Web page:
SALEM — A decade has passed since city leaders took a hard look at the old U.S. Coast Guard property on Winter Island. Not much has happened since.
The site still features a crumbling, boarded-up barracks, dating to 1934, and a hangar, once used for seaplanes, that needs work but is still used by the city for boat repair and storage.
A comprehensive study in 2007 determined the barracks could be saved with a roughly $1 million investment. But no funding was ever found.
Now, city officials want to take another look at the site.
“We’re looking to do an update to the building assessment, the structural assessment of the building, and based on that putting out a request for interest basically to see what people or organizations might be interested in seeing on those locations,” said Dominick Pangallo, chief of staff to Mayor Kim Driscoll. “The condition of the hangar is probably better than the barracks building, but the preference would be to maintain the structures if possible.”
Harbormaster Bill McHugh uses the hangar year-round for storage and repair work.
“There’s boats in there right now that we work on, and the Parks Department uses it,” McHugh said. “It’s used for tools, storage. Parks and Rec uses the majority of it as well for storage of equipment, snow plows, leaf vacuums.”
The roof was replaced about a decade ago, and “in most places” it’s sound, he said. There are some issues where the hangar connects with attached structures, but those are relatively minor.
“You couldn’t ask for a better work area or storage for boats and equipment. It stays dry,” McHugh said. “It’s essential for us to have a shop of that size that you can pull boats in and put them into the water quickly.”
The barracks has not fared as well. Photos printed in the 2007 report show walls that have deteriorated to a skeletal wood frame, and staircases that have completely given way. A massive hole in the roof runs more than half the width of the building, allowing rain and snow to collect inside. “In general, the building is highly salvageable, much more than expected given its treatment over the years,” the 2007 report concluded, adding that “the structure is sound.”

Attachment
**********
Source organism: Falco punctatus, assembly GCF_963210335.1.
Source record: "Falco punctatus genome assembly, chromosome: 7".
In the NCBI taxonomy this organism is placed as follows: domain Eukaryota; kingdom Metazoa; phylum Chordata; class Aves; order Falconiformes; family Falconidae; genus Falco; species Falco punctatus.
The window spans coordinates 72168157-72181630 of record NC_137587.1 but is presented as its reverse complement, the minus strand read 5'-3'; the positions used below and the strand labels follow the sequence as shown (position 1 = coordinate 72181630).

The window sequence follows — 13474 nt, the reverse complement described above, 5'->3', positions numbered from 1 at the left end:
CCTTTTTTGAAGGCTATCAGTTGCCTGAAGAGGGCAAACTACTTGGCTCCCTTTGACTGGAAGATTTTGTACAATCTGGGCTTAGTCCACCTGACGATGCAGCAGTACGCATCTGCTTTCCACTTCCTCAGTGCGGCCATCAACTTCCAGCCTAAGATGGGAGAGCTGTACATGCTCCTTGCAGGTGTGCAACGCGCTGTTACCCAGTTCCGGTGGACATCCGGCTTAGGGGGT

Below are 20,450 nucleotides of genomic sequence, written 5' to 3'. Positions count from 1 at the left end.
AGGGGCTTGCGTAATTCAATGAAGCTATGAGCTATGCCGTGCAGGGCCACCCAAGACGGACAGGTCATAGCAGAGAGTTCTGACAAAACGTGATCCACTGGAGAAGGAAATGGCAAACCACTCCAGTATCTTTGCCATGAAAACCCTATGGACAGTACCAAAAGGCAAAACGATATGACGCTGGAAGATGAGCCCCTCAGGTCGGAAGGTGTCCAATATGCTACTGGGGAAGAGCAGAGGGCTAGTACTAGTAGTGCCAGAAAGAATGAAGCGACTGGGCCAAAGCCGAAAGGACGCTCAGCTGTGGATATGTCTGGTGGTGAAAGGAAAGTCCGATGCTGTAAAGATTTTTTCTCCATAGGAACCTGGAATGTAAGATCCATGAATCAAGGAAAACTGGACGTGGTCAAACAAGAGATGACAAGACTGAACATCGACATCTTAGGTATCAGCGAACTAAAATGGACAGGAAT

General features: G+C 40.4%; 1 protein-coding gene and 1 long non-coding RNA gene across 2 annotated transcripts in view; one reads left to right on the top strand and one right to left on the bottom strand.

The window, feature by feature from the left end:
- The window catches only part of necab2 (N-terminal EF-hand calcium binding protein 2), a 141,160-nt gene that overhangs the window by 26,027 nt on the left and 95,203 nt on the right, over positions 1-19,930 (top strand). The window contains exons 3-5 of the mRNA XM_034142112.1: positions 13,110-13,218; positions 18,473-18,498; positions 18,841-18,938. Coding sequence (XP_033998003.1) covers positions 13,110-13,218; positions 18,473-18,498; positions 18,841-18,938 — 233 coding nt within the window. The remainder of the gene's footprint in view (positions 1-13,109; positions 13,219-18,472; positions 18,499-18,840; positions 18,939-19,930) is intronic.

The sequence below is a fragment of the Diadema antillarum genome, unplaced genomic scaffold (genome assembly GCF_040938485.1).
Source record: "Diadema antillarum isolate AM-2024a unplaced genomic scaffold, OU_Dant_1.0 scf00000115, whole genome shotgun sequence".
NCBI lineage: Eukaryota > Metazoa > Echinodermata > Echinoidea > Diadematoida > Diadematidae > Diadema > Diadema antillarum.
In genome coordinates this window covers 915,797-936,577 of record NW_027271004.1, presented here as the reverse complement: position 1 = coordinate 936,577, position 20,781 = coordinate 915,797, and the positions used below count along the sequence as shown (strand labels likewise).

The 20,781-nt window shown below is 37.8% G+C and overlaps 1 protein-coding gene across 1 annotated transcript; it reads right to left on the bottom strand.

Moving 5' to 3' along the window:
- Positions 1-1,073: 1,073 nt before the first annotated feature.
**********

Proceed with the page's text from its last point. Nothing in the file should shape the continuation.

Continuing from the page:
But many of the derelict conditions remain.
“The roof is caved-in in areas,” McHugh said, and several stair supports are rotted out. “I wouldn’t feel comfortable walking through there.”
Looking for ideas
Pangallo said the city plans to launch a “request for interest,” or RFI for short, seeking ideas that could help frame a future request for proposals.
“It wouldn’t be, ‘Give us your dream for Winter Island,’” Pangallo said. “It’s, ‘Hey, I have an actual concept and we have the ability to carry it out.’”
Winter Island remains a popular site for campers in the summer, and last year the Creative Collective, an arts-oriented business organization, worked with the Parks and Recreation Department to host pop-up drive-in movies there, with films projected onto the side of the hangar.
John Andrews, who is Creative Collective’s executive director, said three more events are planned for June, July and August.
“In a perfect world, if money wasn’t an object, that whole property could be just so much more,” Andrews said. “The hangar itself could be an amazing performance venue, concert venue, so many things.”
The barracks, he said, might be too far gone to rehabilitate, “but if money was no object, it could be such an incredible performing space, theater space, or even just an audio-video tent or area that could work with the hangar itself.”
Even without money, he said, more could be done to tie the site to the nearby Salem Willows amusement park.
“We use that for parking for the drive-in,” Andrews said. “There’s definitely some walkable, bikeable tours. If there was programming happening at Winter Island, you could go to the Willows, grab some food or a shuttle.”
For the time being, however, money is a priority.
“We need to identify the funding source before the update to the building report,” Pangallo said.
Kathleen Winn, deputy director of the city’s planning department, said, “We could get the RFI out this year. Whether or not we could identify somebody, identify the funds and start work, that could be a multi-year project.”
What all seem to agree on is that the island has lots of potential.
“It’s a gorgeous property, a gorgeous space,” Andrews said. “Seeing some other organizations use it has been great, but it has definitely been more of an asset to the city.”